A little preparation can go a long way when eating under the sun, writes Roz Crowley.
PICNICS make memories. And for parents of young children I have some tips from years of idyllic days— not all of them in good weather.
It’s what you do to make the best of the day that matters and keeping the menu simple will help.
Top priority should be to keep everyone well fed, with some protein that will sustain them while playing.
They will get tired if they are running on empty calories generated by carbs in the form of biscuits and salty snacks.
Include cheese, fish, meat, eggs, and yoghurt for a healthy, happy day out.
It’s worth doing some preparation and avoiding processed foods.
Seasonal fruit is always welcome, with raspberries coming along nicely now and melons at their best — cube them before setting out and keep in a chill box.
Bananas are useful when energy is low. Children can have half each — a large whole one is often excessive.
Place soft fruit in recycled tubs to pick at. There is no need for cream or ice-cream.
Five quick ideas
1. Mini omelettes
These are easily made in muffin tins the day before the picnic.
Mix 6 eggs with 2 dessert spoons each of chopped ham, chopped tomato and spring onion.
Half fill muffin or bun tins (you don’t want them to be tall and break) and bake in an oven preheated to 180C 350F Gas 4 for 15-20 minutes or until just firm.
Allow to cool, turn out and store in tin foil.
Vary with added sweetcorn, roasted peppers, grated courgettes and carrot, finely chopped raw broccoli. It’s also a good way to use up leftover mashed potato. The possibilities are endless.
Don’t add salt if serving to children (not good for kidney function), but bring along a pinch for adults.
2. Catch of the day
My food of the month is Sally Barnes’s Woodcock Smokery’s smoked albacore tuna. This is a locally fished, sustainable product which is far superior to tinned versions.
It is lightly smoked so children like it, especially when mixed with crème fraiche.
Mash one tuna pack, €5.80, with a tub of crème fraiche (Glenilen is delicious) and a teaspoon of horseradish sauce. I use this on bread, but also as a dip for sticks of cucumber.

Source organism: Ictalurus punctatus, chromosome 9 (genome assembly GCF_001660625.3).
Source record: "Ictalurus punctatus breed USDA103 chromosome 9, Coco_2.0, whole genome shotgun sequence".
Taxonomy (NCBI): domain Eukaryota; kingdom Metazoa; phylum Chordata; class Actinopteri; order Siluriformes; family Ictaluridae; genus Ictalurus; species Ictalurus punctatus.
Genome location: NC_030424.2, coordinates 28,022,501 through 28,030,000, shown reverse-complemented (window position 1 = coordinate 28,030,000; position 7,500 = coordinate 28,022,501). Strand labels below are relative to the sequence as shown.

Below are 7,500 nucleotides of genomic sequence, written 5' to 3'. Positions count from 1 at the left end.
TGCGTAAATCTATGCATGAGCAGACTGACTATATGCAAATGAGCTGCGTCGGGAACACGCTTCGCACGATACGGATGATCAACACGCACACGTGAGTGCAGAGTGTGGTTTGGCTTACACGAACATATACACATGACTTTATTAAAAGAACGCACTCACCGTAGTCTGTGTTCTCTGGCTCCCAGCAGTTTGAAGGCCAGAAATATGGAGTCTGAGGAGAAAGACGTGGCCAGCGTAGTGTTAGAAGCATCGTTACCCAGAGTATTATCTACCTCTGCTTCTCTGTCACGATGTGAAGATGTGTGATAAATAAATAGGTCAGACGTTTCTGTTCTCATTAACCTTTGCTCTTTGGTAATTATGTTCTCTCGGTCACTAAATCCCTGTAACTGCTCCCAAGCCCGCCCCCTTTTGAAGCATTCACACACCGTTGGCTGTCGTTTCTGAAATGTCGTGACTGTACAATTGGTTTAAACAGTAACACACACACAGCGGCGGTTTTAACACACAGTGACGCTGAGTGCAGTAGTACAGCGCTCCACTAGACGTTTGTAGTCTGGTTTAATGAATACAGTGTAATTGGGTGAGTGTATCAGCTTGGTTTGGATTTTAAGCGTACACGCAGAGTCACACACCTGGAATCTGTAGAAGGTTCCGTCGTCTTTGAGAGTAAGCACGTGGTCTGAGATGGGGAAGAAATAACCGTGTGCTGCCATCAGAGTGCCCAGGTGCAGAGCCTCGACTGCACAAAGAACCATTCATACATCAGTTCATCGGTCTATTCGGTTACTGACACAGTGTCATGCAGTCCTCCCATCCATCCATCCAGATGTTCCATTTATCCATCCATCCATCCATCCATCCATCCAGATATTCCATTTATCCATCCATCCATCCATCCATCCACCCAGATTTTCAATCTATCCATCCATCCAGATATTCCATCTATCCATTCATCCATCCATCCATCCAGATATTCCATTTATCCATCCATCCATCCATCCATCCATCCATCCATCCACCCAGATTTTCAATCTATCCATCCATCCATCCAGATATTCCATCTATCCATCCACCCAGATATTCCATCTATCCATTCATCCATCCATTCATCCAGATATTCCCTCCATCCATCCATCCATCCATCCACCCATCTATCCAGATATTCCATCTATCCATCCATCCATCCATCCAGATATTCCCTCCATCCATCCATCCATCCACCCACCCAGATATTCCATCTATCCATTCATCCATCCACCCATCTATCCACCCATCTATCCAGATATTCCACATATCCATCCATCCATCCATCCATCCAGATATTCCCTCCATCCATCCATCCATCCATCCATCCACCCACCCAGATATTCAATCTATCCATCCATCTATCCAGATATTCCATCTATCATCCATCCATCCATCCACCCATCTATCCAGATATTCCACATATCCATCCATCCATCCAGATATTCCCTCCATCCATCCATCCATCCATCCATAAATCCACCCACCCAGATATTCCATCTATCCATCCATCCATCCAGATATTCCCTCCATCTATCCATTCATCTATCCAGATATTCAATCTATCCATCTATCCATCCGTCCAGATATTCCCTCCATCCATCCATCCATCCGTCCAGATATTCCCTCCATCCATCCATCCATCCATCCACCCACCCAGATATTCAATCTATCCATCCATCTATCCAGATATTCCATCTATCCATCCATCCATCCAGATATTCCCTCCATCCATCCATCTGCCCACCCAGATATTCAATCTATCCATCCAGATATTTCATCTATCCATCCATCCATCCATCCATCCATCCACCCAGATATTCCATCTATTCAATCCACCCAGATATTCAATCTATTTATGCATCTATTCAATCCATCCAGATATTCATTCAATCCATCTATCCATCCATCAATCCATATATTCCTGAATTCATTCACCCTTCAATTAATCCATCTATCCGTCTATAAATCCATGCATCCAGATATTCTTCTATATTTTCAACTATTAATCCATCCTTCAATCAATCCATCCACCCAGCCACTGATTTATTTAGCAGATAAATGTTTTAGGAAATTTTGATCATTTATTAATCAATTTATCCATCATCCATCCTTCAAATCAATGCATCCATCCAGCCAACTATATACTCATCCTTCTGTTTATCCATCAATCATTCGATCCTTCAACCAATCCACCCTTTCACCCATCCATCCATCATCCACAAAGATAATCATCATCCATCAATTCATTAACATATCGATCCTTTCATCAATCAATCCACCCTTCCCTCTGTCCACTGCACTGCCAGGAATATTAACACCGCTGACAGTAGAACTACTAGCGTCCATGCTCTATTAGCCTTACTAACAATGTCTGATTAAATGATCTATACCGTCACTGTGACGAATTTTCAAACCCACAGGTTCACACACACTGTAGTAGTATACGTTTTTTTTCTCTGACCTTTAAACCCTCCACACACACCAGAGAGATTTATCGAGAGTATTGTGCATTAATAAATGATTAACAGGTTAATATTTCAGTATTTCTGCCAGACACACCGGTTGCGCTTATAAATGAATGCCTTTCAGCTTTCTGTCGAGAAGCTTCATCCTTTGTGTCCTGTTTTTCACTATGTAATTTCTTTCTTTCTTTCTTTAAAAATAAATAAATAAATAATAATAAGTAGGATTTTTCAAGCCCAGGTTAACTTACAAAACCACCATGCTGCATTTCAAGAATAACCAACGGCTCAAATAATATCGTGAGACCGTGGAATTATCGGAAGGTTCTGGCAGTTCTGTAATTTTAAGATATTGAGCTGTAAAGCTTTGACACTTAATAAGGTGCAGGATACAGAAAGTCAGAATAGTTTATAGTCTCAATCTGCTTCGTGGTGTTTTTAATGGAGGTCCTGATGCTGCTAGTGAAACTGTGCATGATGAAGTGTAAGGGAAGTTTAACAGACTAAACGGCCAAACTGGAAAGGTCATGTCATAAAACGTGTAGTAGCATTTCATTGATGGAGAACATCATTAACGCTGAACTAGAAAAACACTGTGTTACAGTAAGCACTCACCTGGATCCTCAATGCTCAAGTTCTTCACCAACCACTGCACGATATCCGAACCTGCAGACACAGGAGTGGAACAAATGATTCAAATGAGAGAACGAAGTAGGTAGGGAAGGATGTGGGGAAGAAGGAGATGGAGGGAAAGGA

Bring some washed baby gem lettuce leaves in a sealed bag or box and use as a base for the paté.
Our lettuce survey showed there are good, small leaves in Tesco and Marks & Spencer to make good finger food.
See www.woodcocksmokery.com for your nearest stockist or to buy.
3. Sticks of cheese
Hard cheese is best for warm days and it’s difficult to beat local cheeses such as my current favourite, Hegarty’s Farmhouse cheddar, made in Whitechurch, Cork.
Serve it in straight sticks to have in the hand. Of course it can be served in bread or on crackers.
4. Hard boiled eggs
These are known to be eaten at picnics by children who have little time for them otherwise.
Boil eggs before leaving home (the day before is fine) and shell them at home or at the picnic. They can be halved and eaten in the hand, or sandwiched in a bread roll.
A blob of mayo is a good addition. Chutney is delicious too.
If you want to go further, make a Scotch egg. Coat the eggs in sausagemeat, then egg and breadcrumbs and fry. Delicious cold!
5. Fake icecream
This is the best invention of my daughter-in-law for her two-year-old son. He thinks yoghurt is ice-cream and once it’s in a cone, it’s a big treat.
She uses Glenisk organic most often, as the texture is a little firm, and sugar content is relatively low.
A few blueberries mixed in goes down a treat, but the blueberry yoghurt version is good too.
Just take a mini pot of yoghurt, and fill right to the top — there may be a little to spare for yourself. Don’t bother with toppings.
Cones are widely available and the lightest ones are best, not the waffle type which are a little hard for smaller children.
While wafer cones have some sugar in them, it’s not much, and yoghurt a good source of protein and dairy in a celebratory format.
And don’t forget to take all your rubbish away with you!
Top 5 tips for picnic food
1. Keep it simple
Don’t complicate the food by having to heat dishes or keep them very cold.
A coolbag is as far as you need to go, but don’t depend on it to keep anything frozen.
While barbecued food can be fun, it’s also often full of fat and best avoided for young children.
2. Keep it small
Cut food into bite sizes where possible — it makes it easy to serve and eat. Choose small apples, segment oranges, cubed watermelon is also cooling and can be kept kept cool in the coolbag
3. Butter bread
Before leaving home It is best to butter bread to avoid spreads melting in the packet. Bring olive oil for dipping chunky bread, but beware of dribbles on clothing.
4. Crisp choice
Choose crisps that are not very salty or coated in additives. Read packs to avoid high salt that will generate a thirst. Popcorn is a good alternative if made at home. Bought versions are often far too salty.
5. Bring water, not minerals
Dehydration is easy when kids are running around and sugar promotes that. Many soft drinks contain salt too, so they are best avoided.
Stick to water, providing sparkling to vary the sensations. Half sparkling and still water is good.
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